(The soldiers) brought (Jesus) to the place of Golgotha – which is translated Place of the Skull – They gave him wine drugged with myrrh, but he did not take it. Then they crucified him and divided his garments by casting lots for them to see what each should take. It was nine o’clock in the morning when they crucified him. The inscription of the charge against him read, “The King of the Jews.”
With him they crucified two revolutionaries, one on his right and one on his left. Those passing by reviled him, shaking their heads and saying, “Aha! You who would destroy the temple and rebuild it in three days, save yourself by coming down from the cross.” Likewise the chief priests, with the scribes, mocked him among themselves and said, “He saved others; he cannot save himself. Let the Christ, the King of Israel, come down now from the cross that we may see and believe.”
Those who were crucified with him also kept abusing him. At noon darkness came over the whole land until three in the afternoon. And at three o’clock Jesus cried out in a loud voice, “Eloi, Eloi, lema sabachthani?” which is translated, “My God, my God, why have you forsaken me?” Some of the bystanders who heard it said, “Look, he is calling Elijah.” One of them ran, soaked a sponge with wine, put it on a reed and gave it to him to drink saying, “Wait, let us see if Elijah comes to take him down.”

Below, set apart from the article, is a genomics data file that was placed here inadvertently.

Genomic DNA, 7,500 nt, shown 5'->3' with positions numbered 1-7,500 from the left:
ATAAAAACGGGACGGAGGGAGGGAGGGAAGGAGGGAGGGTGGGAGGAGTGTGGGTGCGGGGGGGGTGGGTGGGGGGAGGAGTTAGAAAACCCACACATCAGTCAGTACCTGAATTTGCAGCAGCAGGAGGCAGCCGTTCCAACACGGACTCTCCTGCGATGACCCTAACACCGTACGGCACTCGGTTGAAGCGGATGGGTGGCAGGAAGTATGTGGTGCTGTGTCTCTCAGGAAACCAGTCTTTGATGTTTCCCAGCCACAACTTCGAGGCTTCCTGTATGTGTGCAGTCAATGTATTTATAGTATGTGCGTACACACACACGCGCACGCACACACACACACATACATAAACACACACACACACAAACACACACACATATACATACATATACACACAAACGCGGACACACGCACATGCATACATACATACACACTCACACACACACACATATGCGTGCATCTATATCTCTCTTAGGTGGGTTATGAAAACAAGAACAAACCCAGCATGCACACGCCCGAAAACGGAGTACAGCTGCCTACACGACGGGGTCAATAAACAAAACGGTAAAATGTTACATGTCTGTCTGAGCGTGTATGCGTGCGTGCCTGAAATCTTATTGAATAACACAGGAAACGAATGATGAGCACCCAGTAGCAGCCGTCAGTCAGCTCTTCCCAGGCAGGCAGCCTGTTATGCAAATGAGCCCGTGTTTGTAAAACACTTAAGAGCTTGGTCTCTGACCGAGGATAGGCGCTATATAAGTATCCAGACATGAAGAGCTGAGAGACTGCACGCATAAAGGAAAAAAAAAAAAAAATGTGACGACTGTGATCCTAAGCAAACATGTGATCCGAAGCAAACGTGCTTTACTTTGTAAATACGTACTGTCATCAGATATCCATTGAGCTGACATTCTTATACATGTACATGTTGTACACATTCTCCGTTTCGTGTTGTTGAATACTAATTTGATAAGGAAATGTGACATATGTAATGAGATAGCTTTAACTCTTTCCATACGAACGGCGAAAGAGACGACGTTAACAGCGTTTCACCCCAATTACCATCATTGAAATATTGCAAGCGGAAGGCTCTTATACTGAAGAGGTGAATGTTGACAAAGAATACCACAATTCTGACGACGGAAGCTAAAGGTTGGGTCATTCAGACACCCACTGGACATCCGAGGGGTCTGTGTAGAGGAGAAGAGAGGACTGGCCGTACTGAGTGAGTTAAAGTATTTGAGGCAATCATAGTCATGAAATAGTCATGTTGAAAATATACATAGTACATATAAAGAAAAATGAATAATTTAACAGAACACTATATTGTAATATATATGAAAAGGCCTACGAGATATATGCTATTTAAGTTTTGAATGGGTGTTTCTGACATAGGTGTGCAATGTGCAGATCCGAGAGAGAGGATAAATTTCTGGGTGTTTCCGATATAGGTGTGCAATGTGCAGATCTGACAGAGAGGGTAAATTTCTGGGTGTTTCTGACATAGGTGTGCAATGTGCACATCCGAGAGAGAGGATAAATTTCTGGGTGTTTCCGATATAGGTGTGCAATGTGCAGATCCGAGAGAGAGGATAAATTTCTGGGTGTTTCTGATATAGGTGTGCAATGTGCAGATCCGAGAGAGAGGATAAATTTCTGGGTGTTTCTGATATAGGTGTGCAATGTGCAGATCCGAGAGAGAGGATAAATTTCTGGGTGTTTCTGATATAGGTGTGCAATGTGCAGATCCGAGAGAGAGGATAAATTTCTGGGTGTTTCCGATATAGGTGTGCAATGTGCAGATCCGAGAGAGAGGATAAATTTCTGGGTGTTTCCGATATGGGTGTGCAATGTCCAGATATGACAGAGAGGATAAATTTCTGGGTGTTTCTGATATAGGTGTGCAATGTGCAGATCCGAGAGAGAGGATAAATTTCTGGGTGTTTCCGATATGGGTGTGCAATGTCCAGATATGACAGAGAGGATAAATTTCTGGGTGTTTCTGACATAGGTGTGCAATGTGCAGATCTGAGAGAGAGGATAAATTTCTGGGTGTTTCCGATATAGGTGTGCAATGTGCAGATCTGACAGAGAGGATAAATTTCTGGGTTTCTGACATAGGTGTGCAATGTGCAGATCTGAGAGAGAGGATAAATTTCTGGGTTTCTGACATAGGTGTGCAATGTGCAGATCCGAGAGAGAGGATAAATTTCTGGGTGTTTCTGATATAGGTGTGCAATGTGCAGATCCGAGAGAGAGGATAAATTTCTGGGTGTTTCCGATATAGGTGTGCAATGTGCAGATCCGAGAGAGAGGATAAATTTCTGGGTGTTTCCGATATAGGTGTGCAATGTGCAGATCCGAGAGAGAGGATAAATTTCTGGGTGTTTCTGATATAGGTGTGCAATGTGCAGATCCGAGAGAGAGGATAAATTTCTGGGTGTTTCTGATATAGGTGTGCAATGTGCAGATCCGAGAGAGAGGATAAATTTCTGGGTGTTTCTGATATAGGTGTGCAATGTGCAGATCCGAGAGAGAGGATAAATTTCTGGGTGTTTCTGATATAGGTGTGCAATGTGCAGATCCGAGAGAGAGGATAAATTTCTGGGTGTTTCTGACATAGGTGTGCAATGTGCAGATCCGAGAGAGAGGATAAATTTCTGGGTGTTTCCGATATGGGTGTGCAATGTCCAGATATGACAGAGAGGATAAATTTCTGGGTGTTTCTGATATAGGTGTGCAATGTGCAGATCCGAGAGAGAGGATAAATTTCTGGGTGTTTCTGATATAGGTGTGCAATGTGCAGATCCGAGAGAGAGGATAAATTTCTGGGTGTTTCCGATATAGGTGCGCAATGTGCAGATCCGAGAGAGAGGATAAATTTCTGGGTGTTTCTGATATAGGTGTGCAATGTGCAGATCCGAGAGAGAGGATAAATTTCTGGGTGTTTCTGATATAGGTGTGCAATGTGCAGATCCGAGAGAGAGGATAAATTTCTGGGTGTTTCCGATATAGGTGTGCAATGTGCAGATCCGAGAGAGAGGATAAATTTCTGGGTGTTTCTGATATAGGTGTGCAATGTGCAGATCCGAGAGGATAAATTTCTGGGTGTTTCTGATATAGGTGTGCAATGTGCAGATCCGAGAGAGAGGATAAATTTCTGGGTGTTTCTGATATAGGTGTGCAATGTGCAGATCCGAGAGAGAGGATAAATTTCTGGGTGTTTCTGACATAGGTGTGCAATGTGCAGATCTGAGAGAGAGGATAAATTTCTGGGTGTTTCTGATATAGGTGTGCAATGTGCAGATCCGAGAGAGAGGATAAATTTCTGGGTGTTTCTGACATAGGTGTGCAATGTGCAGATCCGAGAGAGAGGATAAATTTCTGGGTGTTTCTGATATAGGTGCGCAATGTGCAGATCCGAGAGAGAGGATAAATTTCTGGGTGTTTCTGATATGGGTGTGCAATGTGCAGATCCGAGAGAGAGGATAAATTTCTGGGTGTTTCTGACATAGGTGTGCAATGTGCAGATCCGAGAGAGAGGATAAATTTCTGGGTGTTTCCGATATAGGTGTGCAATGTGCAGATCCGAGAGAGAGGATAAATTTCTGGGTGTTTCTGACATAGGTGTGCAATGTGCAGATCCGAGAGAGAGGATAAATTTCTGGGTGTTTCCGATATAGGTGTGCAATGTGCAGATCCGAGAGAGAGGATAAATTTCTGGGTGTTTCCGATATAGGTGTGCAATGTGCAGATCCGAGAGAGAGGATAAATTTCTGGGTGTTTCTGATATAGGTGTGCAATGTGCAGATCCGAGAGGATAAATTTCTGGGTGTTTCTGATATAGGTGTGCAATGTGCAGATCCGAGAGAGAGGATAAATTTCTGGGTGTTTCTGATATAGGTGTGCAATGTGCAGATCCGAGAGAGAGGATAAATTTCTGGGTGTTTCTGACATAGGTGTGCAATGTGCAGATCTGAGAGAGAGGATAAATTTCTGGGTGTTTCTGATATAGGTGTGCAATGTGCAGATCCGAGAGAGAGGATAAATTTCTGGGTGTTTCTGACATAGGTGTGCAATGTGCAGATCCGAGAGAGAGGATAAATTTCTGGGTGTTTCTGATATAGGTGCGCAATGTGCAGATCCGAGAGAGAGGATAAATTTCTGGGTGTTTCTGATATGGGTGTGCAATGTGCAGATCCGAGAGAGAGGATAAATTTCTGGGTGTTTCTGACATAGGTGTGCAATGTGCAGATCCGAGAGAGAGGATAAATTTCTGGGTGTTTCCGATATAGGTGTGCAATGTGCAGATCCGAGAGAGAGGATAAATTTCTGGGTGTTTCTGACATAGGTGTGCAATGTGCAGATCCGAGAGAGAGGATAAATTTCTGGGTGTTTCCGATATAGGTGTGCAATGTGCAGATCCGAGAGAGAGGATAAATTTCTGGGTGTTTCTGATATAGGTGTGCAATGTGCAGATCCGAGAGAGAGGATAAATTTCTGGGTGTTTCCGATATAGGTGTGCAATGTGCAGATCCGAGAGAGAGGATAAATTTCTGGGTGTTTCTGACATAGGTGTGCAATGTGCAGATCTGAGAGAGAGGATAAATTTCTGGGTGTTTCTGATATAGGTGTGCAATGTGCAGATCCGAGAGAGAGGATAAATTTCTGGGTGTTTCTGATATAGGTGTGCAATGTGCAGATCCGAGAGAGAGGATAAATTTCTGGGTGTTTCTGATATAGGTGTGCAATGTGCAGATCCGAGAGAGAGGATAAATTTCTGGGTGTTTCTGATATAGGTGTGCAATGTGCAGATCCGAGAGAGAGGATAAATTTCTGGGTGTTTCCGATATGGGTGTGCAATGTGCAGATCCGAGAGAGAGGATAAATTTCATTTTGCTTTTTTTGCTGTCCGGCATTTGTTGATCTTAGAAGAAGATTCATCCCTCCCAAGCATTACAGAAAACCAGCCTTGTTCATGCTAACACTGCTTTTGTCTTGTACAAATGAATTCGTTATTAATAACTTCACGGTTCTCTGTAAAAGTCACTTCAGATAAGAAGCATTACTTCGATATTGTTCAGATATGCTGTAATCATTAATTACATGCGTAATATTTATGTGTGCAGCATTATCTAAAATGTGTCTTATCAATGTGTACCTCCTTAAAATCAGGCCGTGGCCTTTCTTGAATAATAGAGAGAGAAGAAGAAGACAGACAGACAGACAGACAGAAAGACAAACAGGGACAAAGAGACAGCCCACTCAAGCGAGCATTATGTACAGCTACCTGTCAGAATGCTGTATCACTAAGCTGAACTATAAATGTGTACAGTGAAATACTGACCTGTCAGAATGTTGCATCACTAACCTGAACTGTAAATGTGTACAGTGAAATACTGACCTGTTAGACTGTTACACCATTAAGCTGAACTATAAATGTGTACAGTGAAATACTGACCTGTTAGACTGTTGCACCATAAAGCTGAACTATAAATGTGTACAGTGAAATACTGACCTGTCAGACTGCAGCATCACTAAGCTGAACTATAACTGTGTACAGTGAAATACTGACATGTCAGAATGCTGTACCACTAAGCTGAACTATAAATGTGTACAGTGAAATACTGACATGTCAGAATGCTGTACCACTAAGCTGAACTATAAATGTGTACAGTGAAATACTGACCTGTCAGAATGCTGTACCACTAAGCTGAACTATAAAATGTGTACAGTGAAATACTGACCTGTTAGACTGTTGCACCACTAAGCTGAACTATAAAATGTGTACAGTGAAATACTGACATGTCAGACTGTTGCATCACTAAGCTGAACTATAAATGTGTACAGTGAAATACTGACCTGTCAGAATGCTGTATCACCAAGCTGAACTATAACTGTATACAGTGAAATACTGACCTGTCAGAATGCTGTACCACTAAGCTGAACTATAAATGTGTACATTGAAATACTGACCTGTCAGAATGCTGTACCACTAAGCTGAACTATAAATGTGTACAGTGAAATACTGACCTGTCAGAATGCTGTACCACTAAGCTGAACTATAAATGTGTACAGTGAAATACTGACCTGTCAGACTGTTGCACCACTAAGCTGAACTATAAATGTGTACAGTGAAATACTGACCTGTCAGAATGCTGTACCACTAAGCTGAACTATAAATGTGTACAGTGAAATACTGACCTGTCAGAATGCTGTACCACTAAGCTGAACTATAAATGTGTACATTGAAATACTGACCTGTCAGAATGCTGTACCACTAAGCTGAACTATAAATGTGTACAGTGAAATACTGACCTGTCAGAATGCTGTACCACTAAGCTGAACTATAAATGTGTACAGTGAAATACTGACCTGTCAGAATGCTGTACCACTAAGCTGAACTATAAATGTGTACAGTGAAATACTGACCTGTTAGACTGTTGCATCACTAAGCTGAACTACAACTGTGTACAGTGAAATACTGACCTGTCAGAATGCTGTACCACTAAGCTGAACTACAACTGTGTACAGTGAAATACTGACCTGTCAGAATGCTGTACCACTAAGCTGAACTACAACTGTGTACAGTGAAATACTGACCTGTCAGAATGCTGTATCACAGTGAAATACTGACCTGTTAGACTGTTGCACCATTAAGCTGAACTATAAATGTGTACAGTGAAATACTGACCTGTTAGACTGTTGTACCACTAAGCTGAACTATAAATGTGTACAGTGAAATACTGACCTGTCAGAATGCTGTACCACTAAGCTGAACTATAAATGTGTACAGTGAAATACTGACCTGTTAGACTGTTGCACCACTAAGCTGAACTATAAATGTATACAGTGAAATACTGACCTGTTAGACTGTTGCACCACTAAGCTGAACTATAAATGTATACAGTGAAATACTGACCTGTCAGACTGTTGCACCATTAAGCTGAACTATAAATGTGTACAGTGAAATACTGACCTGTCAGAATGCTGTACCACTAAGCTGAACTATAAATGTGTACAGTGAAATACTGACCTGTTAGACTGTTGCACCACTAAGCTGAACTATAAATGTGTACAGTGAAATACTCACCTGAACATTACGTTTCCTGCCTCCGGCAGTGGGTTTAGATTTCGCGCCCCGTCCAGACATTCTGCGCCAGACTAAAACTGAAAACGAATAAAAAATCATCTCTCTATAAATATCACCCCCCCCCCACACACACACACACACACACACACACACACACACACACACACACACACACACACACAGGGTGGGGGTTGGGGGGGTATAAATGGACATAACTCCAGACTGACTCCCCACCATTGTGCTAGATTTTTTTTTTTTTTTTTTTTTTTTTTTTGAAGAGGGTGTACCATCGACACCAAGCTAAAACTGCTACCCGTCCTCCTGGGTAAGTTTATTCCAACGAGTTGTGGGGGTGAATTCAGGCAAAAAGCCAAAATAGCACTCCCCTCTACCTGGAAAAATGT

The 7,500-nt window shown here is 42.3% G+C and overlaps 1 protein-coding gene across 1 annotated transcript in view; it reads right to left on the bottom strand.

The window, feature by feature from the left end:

Jesus gave a loud cry and breathed his last. The veil of the sanctuary was torn in two from top to bottom. When the centurion who stood facing him saw how he breathed his last he said, “Truly this man was the Son of God!”
Today’s celebration of Jesus’ entry into the city of Jerusalem is popularly called Palm Sunday. Filipino Catholics bring to church and wave their “palaspas” or coconut fronds, the native version of palm branches that the crowd is said to have waved to acclaim Jesus. On closer reading of Mark’s account, however, we see that the people are spreading their cloaks on the road; others cut leafy branches from the trees and spread them on the road. There is no mention of palms nor of people waving them in acclamation. What liturgy and popular imagination have adopted is John’s version: A great crowd take palm branches and go out to meet Jesus (12:13).
Jesus is welcomed the way pagan kings and emperors were welcomed by a populace waiting for favors. Later, in Christian liturgy and art, the palm will become a symbol of martyrdom. A great multitude of martyrs stand before the Lamb – Jesus in glory – holding palm branches in their hands and crying out, “Salvation comes from our God, who is seated on the throne, and from the Lamb” (Rv 7:10). John’s account appears like a festive liturgy.
SOURCE: “365 Days with the Lord 2018,” ST. PAULS Philippines, 7708 St. Paul Rd., SAV, Makati City (Phils.); Tel.: 895-9701; Fax 8957328; E-mail: [email protected]; Website: http://www.stpauls.ph.